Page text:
Helena, daughter of an industrialist, meets Harry, the manager of Rossum’s Unversal Robots (which might better be translated as Rezin’s Universal Robots). He tells her all the secrets of robot production, and they grow close. Eventually, the robot situation turns sour.
I think I first heard of RUR from Isaac Asimov’s story notes in The Early Asimov. I thought it of historical interest, but for some reason never bothered to try to find the play itself in school libraries. Several decades later, I’ve finally made up for it.
I found the play much more successful than I expected. The characterization is shallow, the attitudes dated, and the motivations extremely thin. But the tone of the piece is largely light, and it’s easy reading. None of the ideas it raises are new to today’s SF readers, but they remain intriguing. Čapek explores themes from economics to hubris to love, and while he drops many aspects unexamined, the play is still a quick, thoughtful spin through some of the key points.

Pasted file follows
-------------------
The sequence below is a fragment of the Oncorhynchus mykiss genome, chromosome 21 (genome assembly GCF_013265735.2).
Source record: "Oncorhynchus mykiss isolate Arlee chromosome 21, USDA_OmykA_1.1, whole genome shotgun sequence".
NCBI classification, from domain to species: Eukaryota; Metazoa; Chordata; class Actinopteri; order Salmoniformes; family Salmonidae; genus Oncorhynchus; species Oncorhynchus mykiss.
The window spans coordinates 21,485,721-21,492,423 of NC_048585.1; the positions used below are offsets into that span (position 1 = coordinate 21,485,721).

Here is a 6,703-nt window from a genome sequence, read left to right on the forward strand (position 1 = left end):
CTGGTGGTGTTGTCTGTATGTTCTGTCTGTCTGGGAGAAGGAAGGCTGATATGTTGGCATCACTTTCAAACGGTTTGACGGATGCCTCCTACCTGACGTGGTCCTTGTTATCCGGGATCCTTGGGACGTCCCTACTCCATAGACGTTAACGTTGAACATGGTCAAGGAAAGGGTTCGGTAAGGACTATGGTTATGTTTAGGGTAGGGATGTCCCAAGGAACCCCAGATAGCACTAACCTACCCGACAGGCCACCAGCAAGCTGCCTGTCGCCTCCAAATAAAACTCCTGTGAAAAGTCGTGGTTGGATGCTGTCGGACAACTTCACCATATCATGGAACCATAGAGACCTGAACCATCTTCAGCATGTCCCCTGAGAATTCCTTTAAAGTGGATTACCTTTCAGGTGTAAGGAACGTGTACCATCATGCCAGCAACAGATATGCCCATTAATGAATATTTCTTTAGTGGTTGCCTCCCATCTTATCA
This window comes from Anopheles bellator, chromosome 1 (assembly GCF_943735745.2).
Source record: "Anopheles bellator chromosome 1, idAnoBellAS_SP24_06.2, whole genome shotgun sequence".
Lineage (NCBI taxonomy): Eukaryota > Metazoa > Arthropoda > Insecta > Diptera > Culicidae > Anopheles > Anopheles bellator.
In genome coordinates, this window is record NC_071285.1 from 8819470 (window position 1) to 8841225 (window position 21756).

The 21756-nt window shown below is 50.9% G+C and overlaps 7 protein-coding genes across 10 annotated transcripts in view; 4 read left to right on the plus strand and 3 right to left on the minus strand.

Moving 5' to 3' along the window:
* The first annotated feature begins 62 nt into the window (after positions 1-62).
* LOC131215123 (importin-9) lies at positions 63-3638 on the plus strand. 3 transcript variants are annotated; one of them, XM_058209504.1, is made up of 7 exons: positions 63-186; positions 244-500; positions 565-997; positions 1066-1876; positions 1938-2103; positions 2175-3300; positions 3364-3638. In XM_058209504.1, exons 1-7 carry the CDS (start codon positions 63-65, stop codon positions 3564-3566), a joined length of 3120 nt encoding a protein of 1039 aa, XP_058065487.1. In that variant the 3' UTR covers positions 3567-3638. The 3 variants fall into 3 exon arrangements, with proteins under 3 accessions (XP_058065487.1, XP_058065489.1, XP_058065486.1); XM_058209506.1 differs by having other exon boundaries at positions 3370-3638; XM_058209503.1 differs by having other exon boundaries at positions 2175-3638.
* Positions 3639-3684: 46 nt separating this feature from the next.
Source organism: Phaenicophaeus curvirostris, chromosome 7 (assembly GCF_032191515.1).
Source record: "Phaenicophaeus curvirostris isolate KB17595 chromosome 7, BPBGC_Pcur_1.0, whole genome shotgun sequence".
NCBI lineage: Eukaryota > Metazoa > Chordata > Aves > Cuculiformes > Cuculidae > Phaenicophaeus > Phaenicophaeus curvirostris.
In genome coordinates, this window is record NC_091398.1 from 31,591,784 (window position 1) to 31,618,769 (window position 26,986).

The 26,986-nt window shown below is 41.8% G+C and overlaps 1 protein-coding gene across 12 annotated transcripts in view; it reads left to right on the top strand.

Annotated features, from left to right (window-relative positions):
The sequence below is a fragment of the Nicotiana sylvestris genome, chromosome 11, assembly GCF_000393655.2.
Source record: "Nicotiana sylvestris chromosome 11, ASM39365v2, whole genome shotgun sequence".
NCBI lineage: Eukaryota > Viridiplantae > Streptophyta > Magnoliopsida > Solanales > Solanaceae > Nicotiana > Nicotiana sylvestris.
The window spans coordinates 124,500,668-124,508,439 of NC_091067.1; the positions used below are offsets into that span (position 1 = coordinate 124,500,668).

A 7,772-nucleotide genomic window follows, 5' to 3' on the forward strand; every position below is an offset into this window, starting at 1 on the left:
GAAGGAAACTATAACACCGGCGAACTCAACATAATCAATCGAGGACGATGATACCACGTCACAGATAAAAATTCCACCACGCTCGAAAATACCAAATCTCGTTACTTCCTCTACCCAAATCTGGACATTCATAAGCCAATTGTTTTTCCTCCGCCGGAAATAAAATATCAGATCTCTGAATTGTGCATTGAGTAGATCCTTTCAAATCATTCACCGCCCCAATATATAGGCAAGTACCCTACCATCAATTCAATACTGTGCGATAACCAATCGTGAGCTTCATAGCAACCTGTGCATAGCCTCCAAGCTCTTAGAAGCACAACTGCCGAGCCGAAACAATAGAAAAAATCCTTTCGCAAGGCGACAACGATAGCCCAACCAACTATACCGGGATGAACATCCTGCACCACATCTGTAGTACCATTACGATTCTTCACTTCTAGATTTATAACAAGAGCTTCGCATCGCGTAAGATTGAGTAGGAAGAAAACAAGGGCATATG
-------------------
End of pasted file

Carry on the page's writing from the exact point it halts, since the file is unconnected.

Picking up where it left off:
All in all, a surprisingly fun read, and worth checking out for its historical value.